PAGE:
Species Seen in El Guamuchil ~ 2 & 7 Jan 2005

36 seen

Gray Hawk
Inca Dove
Orange-fronted Parakeet
Mexican Parrotlet
Squirrel Cuckoo
White-naped Swift
Vaux’s Swift
Lucifer Hummingbird
Elegant Trogon
Golden-cheeked Woodpecker
Lineated Woodpecker
Pale-billed Woodpecker
Ivory-billed Woodcreeper
Northern Beardless-Tyrannulet
Pacific-slope Flycatcher
Boat-billed Flycatcher
Social Flycatcher
Masked Tityra
Happy Wren
Sinaloa Wren
Rufous-backed Robin
Blue-gray Gnatcatcher
Black-throated Magpie-Jay
Black-capped Vireo
Orange-crowned Warbler
Nashville Warbler
Tropical Parula
Yellow-rumped Warbler
Black-throated Gray Warbler
Louisiana Waterthrush
Wilson’s Warbler
Red-breasted Chat
Ruddy-breasted Seedeater
Stripe-headed Sparrow
Audubon’s Oriole
Yellow-winged Cacique

5) Los Juntas de los Veranos, Jalisco

Before my trip I had corresponed with Alfredo Herrera <> regarding a couple of birding outings.  Alfredo does not have a vehicle, and neither did I, so we used buses to get to our first day’s outing.  We met him in PV, and then went south to Los Juntas de los Veranos, an area he often finds productive of birds.  The bus ride was most scenic, and we got off at the village, opposite the entrance to one of the popular canopy tours in the area.  We birded for several hours in and beyond the village, and although the bird activity was not especially great, we did enjoy ourselves, and saw some interesting species.  Alfredo is a most amenable companion, is quite fluent in English, and knows the local species well.  He doesn’t have a scope, though.  His fee was most reasonable, and I did see new species, and I can recommend him as a guide for the PV area.  Alfredo also leads whale-watching trips, and in fact spends more time doing these, as most visitors seek whales, not birds.  He has a web page.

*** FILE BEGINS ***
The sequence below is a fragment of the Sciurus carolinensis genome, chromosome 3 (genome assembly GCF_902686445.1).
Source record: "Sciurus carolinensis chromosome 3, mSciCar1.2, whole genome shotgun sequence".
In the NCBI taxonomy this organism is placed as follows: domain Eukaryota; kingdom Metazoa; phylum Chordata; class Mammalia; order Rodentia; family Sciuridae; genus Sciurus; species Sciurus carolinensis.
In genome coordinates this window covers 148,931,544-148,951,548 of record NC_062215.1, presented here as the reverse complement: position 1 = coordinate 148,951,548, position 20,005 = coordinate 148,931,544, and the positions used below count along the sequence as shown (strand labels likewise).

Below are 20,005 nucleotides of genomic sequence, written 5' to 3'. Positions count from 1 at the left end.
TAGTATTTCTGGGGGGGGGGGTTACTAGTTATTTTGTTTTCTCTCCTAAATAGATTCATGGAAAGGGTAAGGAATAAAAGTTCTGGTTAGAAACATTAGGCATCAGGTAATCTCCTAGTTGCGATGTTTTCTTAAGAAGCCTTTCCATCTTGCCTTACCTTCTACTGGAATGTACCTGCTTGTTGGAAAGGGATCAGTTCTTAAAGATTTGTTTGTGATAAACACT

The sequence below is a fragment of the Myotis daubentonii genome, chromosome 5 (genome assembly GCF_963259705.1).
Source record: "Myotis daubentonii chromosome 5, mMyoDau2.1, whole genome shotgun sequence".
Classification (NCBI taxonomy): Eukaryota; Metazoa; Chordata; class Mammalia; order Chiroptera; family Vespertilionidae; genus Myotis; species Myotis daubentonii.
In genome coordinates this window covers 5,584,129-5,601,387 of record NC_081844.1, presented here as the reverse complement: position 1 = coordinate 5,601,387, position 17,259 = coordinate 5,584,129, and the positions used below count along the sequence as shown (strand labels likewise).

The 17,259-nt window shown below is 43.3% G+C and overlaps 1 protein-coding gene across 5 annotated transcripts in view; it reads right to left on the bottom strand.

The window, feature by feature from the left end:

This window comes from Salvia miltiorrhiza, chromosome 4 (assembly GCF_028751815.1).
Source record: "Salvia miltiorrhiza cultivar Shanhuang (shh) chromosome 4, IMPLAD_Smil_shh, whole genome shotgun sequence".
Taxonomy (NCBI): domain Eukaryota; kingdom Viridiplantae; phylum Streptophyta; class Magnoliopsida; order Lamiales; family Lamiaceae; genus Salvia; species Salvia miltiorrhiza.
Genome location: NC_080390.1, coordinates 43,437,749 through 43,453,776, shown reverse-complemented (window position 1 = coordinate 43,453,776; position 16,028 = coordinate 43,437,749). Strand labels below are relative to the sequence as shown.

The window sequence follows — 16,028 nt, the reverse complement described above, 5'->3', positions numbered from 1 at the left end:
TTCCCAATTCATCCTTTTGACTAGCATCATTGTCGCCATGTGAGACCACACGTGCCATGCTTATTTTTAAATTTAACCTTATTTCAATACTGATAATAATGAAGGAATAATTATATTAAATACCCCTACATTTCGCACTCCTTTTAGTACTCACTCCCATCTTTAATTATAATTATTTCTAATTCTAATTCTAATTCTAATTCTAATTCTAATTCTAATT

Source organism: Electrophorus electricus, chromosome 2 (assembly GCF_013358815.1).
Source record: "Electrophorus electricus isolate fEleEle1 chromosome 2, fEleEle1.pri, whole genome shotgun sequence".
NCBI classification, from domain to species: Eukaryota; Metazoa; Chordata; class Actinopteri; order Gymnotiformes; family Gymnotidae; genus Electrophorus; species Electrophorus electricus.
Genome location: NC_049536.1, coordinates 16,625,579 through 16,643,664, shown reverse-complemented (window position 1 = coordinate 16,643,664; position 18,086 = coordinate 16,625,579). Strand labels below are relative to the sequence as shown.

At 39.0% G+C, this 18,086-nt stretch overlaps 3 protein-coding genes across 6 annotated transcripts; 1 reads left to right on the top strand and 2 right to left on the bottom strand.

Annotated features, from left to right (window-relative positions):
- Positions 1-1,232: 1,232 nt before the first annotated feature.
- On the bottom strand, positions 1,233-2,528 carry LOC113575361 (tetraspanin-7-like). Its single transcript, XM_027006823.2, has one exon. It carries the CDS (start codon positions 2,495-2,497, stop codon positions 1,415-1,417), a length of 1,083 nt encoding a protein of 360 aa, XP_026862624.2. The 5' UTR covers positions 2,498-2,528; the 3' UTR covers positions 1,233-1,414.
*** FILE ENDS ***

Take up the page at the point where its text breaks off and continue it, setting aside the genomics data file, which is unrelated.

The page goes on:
Species Seen in Los Juntas de los Veranos - 4 Jan 2005

37 seen

Great Blue Heron
Black Vulture
Turkey Vulture
American Kestrel
Heermann’s Gull
Laughing Gull